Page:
What are…Enterprise Investment Schemes?
The Enterprise Investment Scheme (EIS) aims to help smaller companies to obtain finance by offering incentives to potential investors. Companies that qualify for EIS are significantly more attractive to investors than those that don’t
Investors can receive a tax rebate against their personal income tax equal to 30% of the amount of their investment as well as being able to sell their shares and pocket any capital gain tax free
How does EIS work?
If you subscribe for shares in a non-listed (or AIM listed) company performing a qualifying business activity you will (subject to both the company and you complying with certain requirements) be entitled to various tax reliefs. Particular requirements of note are that you must not sell your shares for a period of three years from the date of investment and must not enter into a transaction or arrangement by which your risk is reduced
You must not be connected with the company meaning that you can’t be a director, officer, employee or other paid consultant of the company and can’t hold either yourself or through associates 30% or more of the issued share capital of the company. In addition, your shares must not give you any preferential entitlement to receipt of a dividend or to capital (including on a winding up)
The definition of qualifying business activity includes any business other than property (including development, hotels and nursing homes), financial services (including dealing in commodities, shares and financial instruments, insurance, banking, legal and accountancy), receiving royalties or licence fees, leasing, shipping, agriculture, coal and steel production and shipbuilding
The available tax reliefs are as follows:
Income Tax Relief:
Income tax relief of 30% on the amount subscribed for EIS shares. The maximum relievable investment is £1million per annum, or up to £2million if the additional £1million is invested into ‘knowledge intensive’ companies. Relief can be carried back to the previous tax year, subject to being within the annual limit. The relief is only available on tax you actually pay and can only reduce your tax bill to nil
Capital Gains Tax Exemption: if you’ve received income tax relief on the cost of shares, you may sell the shares three years after they were issued free from capital gains tax
Loss Relief: if you sell the shares at a loss, you can elect for the amount of the loss (less any income tax relief already received) to be set against your income of the year in which the shares were sold, or any income of the previous year, instead of the loss being set off against any capital gains.
Capital Gains Tax Deferral Relief: the payment of tax on a capital gain can be deferred where the gain is invested in shares of an EIS qualifying company within the period of one year before or three years after the gain arose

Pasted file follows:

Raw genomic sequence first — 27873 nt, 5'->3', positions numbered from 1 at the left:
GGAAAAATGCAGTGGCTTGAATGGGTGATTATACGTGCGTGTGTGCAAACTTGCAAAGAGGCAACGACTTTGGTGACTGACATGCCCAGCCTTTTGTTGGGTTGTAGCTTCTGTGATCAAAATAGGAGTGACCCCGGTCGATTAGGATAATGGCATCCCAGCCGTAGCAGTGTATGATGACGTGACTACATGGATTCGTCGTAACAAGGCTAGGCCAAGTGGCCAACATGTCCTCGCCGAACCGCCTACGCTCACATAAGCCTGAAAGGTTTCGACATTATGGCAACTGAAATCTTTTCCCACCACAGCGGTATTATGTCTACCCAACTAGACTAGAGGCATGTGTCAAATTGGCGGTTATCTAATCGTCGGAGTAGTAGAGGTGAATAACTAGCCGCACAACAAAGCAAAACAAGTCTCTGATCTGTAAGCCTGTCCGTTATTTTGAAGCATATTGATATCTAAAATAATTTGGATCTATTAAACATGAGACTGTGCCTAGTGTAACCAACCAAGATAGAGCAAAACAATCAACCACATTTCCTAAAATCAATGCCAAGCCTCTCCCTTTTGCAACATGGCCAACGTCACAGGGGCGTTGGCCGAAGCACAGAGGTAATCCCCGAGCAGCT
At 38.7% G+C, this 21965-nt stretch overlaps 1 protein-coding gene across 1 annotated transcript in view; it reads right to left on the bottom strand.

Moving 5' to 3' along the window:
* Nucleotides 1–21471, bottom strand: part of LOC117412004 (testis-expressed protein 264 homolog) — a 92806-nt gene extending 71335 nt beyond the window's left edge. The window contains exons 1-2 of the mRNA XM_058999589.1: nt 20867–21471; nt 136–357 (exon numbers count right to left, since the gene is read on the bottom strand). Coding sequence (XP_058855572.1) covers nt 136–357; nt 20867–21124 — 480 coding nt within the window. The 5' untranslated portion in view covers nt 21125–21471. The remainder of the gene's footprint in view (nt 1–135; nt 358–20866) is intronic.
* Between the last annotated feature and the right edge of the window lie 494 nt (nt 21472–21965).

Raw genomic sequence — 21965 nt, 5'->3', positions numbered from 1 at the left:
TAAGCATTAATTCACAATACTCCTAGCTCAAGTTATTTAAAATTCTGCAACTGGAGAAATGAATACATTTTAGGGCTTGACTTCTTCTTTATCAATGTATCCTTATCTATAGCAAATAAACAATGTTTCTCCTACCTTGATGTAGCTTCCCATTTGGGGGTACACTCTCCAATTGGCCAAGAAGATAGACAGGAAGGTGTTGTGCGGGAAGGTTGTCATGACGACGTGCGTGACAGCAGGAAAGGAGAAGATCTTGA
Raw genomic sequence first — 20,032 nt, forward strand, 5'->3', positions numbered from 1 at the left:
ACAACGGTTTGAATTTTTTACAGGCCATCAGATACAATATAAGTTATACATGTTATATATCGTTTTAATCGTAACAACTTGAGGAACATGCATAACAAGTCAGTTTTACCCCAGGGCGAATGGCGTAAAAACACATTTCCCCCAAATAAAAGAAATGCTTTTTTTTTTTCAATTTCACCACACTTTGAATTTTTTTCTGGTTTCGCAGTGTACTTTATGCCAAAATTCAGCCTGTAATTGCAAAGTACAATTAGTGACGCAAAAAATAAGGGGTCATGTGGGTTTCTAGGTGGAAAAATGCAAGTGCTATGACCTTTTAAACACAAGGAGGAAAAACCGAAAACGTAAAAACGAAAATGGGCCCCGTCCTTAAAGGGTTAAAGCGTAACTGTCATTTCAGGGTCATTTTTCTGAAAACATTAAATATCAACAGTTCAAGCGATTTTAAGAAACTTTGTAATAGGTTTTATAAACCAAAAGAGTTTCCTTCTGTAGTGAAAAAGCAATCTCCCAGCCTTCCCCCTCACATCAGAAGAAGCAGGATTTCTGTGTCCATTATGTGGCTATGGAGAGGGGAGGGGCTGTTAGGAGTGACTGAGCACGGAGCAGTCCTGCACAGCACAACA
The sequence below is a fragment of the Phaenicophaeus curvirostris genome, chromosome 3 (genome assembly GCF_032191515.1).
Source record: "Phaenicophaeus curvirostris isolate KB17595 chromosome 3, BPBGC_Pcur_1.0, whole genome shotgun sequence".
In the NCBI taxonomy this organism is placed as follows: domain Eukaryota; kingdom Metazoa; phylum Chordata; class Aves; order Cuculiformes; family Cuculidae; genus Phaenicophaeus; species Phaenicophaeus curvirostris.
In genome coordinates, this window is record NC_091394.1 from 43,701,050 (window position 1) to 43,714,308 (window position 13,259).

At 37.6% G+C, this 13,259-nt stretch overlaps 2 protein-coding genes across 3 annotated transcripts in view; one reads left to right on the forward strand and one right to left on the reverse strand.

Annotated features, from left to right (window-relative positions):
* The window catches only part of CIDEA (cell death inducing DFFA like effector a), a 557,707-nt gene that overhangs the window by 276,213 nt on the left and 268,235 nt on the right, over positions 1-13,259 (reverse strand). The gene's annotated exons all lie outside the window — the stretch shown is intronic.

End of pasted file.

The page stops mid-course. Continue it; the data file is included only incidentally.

Inheritance Tax: once an EIS investment has been held for at least two years it will generally fall outside your estate for inheritance tax purposes
Single company or portfolio?
There are two ways to invest in EIS: by investing directly in a single EIS-qualifying company or by investing through a fund manager that builds up a portfolio for you
Both options could have a place in an experienced investor’s portfolio
Investing in a single company gives an investor greater visibility and control, but also carries greater risks because the success of your investment depends solely on the fortune of that company. Remember, many EIS-qualifying companies fail
Investing in an EIS fund affords you some diversification, usually within an area or sector. It also gives you the comfort that a professional manager is researching the opportunities and makes the investment decisions for you. That said, some or all of the portfolio companies could fail and you could lose money
With an EIS fund, you have far less control and visibility over where your money is invested. Moreover, the fund manager’s expertise comes at a price, so investing in a managed portfolio tends to be more expensive than investing in a single company
Please remember: all EIS investments are high risk and are only suitable for experienced investors. In addition, note that the initial tax reliefs are only available on subscription for new shares and so there are unlikely to be many potential purchasers of second-hand EIS shares. This means that it can be difficult to sell EIS shares
While the tax breaks of an EIS are attractive, you should always seek advice from a professional advisor before investing in EIS. Investment into companies who qualify for EIS can be highly risky, and you may lose all of your capital which you invest